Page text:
efforts to get fit and lose weight. Samantha Irwin (SaveAnotherMoment) and Lindsey Downs (ThePinkLadyLD) also post videos about the events in their lives. Stephanie Luna (SLunaLove) has been vlogging since high school and began a new chapter documenting her college life when she started at Northeast last year. Valerie Hoover (ThePrettyHippie) uses her talents of singing and playing guitar in her videos, often posting covers of popular songs. Footage of happenings around campus can be found on NEMCCTV, while nemcctigers is the home for Tigerland athletics.
Music department sponsors back-to-school supply drive
Proceeds went to Anderson Elementary By Bethany Stevens, Staff Writer Northeast’s Tiger Auxiliary along with the music department held a back-toschool supply drive during the first month on campus. All of the proceeds went to Anderson Elementary School in Booneville. Northeast’s back-to-school supply drive
started August 10 and ran until August 24. “We just wanted to make sure that every child started the school year with everything the needed,” said Northeast assistant director of bands Jada Forsythe. Faculty, staff and students helped out by donating school and classroom supplies such as loose leaf paper, crayons, markers, colored pencils, pencils, notebooks, cans of Lysol, paper towels, Germ-X and baby wipes.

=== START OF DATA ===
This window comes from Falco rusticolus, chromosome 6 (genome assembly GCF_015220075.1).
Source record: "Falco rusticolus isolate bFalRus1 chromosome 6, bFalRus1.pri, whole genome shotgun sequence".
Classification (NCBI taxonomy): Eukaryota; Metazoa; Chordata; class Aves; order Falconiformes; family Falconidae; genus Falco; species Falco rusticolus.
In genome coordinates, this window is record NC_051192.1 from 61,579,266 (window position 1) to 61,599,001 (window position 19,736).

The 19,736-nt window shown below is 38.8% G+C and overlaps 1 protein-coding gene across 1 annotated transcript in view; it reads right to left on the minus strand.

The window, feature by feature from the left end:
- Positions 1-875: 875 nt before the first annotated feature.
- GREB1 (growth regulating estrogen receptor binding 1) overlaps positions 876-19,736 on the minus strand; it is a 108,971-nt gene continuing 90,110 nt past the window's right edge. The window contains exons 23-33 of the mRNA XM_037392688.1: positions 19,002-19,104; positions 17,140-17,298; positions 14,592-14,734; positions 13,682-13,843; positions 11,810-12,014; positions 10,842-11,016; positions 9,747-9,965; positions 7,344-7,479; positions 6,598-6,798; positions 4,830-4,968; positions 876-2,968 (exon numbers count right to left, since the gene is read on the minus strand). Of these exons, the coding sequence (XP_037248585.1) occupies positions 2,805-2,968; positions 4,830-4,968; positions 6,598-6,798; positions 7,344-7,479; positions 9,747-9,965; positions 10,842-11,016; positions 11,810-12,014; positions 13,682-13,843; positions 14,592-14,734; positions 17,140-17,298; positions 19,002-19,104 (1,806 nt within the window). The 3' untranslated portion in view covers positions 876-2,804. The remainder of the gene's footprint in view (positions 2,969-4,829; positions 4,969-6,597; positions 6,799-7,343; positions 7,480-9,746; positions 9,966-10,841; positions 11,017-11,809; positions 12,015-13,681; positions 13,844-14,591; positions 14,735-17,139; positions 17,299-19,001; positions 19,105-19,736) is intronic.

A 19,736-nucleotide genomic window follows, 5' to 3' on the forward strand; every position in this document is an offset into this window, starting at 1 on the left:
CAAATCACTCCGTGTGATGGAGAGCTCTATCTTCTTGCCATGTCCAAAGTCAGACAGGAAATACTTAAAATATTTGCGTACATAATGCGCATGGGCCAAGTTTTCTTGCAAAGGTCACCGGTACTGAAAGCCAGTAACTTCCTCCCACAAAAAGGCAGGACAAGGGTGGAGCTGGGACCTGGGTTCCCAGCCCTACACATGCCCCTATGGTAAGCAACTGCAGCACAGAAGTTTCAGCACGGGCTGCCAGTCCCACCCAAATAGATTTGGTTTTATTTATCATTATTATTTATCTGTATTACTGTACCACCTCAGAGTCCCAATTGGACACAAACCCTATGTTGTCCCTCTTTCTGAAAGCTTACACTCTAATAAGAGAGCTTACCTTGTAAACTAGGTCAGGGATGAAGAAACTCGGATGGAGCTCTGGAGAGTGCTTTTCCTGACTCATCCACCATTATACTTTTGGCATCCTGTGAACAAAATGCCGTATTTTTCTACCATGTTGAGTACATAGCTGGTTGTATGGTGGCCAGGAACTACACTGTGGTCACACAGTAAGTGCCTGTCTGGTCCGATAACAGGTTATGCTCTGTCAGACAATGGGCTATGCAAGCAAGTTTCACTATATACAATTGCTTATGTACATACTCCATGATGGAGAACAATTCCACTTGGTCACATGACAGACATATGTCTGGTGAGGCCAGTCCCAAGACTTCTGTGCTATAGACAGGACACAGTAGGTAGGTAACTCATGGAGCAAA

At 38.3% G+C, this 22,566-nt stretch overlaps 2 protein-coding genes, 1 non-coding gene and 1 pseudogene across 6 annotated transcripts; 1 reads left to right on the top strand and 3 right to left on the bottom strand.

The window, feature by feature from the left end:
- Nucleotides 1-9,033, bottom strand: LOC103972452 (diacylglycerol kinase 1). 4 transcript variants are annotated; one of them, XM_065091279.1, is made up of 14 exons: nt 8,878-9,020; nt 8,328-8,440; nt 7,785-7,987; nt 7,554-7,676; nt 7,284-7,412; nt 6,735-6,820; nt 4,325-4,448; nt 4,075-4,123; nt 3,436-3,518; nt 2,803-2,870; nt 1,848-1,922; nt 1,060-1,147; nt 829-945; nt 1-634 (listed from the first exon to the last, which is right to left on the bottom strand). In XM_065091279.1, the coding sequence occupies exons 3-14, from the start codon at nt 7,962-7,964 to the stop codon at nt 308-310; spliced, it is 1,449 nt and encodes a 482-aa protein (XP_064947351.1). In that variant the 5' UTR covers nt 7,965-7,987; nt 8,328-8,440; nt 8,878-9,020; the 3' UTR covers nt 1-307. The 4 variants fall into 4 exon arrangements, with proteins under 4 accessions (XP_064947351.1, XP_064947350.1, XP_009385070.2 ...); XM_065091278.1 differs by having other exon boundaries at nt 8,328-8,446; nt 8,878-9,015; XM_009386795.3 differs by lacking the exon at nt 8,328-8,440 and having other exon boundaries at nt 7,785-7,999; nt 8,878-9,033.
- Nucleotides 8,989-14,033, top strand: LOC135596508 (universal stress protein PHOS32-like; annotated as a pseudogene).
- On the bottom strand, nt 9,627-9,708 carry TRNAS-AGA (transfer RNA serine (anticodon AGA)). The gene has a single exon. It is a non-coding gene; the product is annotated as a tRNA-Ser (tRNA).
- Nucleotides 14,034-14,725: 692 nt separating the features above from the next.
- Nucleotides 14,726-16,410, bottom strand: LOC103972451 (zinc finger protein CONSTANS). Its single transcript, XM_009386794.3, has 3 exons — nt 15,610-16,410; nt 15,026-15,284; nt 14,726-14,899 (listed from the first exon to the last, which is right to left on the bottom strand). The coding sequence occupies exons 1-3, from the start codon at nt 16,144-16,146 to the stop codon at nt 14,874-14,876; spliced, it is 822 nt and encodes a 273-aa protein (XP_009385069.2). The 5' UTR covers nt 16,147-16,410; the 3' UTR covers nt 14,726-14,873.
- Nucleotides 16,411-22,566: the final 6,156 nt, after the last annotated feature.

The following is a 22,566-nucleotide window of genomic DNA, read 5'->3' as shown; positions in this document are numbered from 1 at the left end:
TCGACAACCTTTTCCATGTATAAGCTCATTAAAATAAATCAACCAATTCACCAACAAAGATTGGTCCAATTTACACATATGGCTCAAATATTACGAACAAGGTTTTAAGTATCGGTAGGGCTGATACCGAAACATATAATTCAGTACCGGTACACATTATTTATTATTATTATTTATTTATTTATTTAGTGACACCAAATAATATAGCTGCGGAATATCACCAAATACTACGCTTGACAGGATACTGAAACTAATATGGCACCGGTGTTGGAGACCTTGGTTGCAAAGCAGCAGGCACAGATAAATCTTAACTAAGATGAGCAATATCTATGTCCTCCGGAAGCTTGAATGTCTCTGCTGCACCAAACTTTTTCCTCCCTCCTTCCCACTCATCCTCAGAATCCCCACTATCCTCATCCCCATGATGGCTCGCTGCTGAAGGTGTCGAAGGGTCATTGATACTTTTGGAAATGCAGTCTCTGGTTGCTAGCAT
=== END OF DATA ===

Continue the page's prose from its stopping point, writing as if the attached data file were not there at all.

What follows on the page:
Tigers continue gridiron competition By Jacob Presley, Jesse Perkins & David Boren Staff Writer Northeast scored a big win on the road September 8 against the Jones County Bobcats. Northeast coming off its season-opener loss against Copiah-Lincoln knocked of the undefeated Bobcats 30-21 in Ellisville. It was a slow start for the Tigers in the opening quarter . Northeast struggled to find an offensive rhythm as Jones quickly pushed out to a 14-7 lead behind Jarret Smith’s 100-yard kickoff return and a Rueben Ducksworth one yard plunge with 8:40 left in the second quarter. However, Jones’ lead was short lived as Northeast outscored the Bobcats 23-7 over the next 38:40 en route to their first victory of the year. Transfer Jay Jones made it a 14-all game with a oneyard run in the third and freshman Matt Lipham connected with Raymond Gee, Jr. on a 23-yard strike that gave the Tigers their first lead of the game at 20-14. Northeast tacked on another score as Lipham found Jones on a 23-yard strike with 4:22 showing in the third. However, Jones County wouldn’t go away without a fight, quarterback Ben Stevens hit Dylan Bossier for a 50yard TD pass and cut the Tigers’ lead to six points 27-21 with 1:23 left in the third. Northeast would put the game on ice when freshman kicker Chris Cooper sealed the deal for the Tigers by nailing a 36-yard field goal with 3:36 left in the game. Lipham’s favorite target on the evening was newcomer wide out DeMarrion Haynes, who led all receivers with seven catches for 144 yards and one touchdown. “It was a great team effort tonight,” said head coach Ricky Smither. “Matt (Lipham) did a great job with the offense and I think a lot of our young guys grew up tonight and this was a big win for us here tonight.” Northeast had a shot at its second win of the year as the Tigers carried the sixth-ranked Northwest Mississippi Rangers to the final drive. Cooper connected on a 37-yard field goal with 2:49 left in the game to make it 19-13 in favor of the Rangers but Northeast recovered the onside kick and marched downfield on the Rangers. Starting quarterback Nolan Genovese kept the Tigers chances alive with a four-yard pass to himself as the Corinth product pulled a loose pass out of the air and scampered for positive yards. Genovese made good on his next pass connecting on